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Dubai’s rental declines will be limited to a narrow range

Even with relocations to new rented homes, tenants are unlikely to see major gains

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Residential buildings at the IMPZ Dubai. industry experts say it is up to individual landlords to decide how low they want to go to accommodate tenant demands.
Gulf News

Dubai: Rents on homes are on the decline in Dubai, but the drops will continue to be gradual and within a smaller range.

Tenants are unlikely to get the sharp cuts on their rental payments many had been hoping for in 2018. Even if they were to move to a new location, the savings will continue to be within a certain range.

“As the next cycle of lease renewals inspire re-locations, particularly among tenants whose rents are yet to reflect the softening market, we expect rents to continue softening,” according to a new forecast on Dubai’s rental market brought out by Core Savills, the consultancy. “Although widespread, the magnitude of these drops is expected to remain limited.”

This is underscored by official data. In its latest update to the Dubai Rental Index, the rents across key locations are given as a wider range compared to previous years. So for instance, a particular location will now offer one-bedroom apartments for Dh60,000 as against Dh65,000 or Dh70,000 earlier. But the top end of the range continues to show lease rates of Dh80,000 and more.

Because of the sizeable gap, tenants and landlords will have to find some common ground in setting rents. And it will be up to individual landlords to decide how low they want to go to accommodate tenant demands.

Much then depends on how the economy is doing. Any sharp upturn in private sector activity will immediately have an impact on rents.

According to David Godchaux, CEO of Core Savills, “Given that Dubai continues to be largely reliant on expatriate tenant demand, the speed with which the city traverses its rental cycle is not surprising. As the UAE sees private sector-led growth, Dubai’s rental cycle is likely to decelerate and lengthen.”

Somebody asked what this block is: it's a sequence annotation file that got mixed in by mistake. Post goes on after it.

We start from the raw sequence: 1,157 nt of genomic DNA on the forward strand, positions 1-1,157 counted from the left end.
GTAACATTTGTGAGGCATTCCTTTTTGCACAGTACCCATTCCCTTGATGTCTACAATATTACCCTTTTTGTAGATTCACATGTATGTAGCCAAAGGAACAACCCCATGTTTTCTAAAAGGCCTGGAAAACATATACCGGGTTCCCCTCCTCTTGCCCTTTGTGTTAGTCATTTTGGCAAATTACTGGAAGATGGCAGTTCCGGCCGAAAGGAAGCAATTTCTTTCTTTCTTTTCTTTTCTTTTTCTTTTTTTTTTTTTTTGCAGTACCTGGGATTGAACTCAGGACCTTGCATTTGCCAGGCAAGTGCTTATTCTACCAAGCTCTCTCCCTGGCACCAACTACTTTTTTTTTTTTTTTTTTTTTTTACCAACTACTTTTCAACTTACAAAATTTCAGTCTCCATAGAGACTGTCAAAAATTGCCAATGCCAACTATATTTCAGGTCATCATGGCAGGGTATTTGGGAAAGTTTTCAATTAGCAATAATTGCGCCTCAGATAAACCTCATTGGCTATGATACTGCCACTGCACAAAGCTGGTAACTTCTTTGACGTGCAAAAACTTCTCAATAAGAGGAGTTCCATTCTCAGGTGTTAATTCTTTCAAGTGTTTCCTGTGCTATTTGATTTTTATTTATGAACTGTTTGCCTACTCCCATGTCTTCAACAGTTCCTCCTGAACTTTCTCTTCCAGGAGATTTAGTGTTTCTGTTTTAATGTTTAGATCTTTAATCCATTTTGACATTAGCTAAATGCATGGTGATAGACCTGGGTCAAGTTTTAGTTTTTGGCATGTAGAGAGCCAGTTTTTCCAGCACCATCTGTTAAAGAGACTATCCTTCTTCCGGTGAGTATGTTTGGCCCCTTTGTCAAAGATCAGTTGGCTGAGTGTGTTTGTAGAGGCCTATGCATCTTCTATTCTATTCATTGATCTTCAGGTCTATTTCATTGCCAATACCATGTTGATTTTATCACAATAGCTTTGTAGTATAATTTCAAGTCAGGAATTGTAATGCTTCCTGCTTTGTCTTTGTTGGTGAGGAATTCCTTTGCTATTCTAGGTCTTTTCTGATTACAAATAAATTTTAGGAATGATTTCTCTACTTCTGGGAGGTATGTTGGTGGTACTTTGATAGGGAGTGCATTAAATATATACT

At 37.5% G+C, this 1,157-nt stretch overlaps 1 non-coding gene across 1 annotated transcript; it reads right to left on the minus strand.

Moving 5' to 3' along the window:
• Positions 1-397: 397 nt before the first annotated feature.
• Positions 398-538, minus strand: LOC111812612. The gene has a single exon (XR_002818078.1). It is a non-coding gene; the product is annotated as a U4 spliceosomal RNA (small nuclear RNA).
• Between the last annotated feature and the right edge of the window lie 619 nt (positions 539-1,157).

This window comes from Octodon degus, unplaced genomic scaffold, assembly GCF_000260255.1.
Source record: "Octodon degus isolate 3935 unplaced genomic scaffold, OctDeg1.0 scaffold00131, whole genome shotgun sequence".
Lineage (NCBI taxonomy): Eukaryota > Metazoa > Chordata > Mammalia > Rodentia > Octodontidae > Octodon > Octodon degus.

In terms of specific categories, the prime residential rental market has “some more room to contract”, while newer products in the upper and mid-prime segment dilute demand. (On the yield side, however, with property “values also softening considerably, some products in this segment still hold yields values”, the report adds.) But in the office space, the action in terms of demand is all in the prime space. “Dubai’s prime office market has been outperforming consistently due to limited Grade A supply and unmet underlying demand from large international occupiers wanting to set-up/expand their regional operations,” the report says.

“However, the pace of upward movement in prime rents is expected to moderate as the upcoming stock gradually self-adjusts with new prime stock anticipated to exceed new Grade B supply for the first time in the last 10 years. This is expected to create a healthy balance between supply and demand as more options become available for large corporates to choose from.”

The secondary office market continues to be lag due to “strong headwinds” faced from a large amount of existing and upcoming stock. But there have been marginal improvements in demand.

“As demand for Grade B and C office space starts increasing again, we still expect a significant lag in absorption for the existing vacant stock,” Core Savills notes. “For this reason, we are very cautious about any chance of an upward movement in secondary market rents in the next 12-18 months.”

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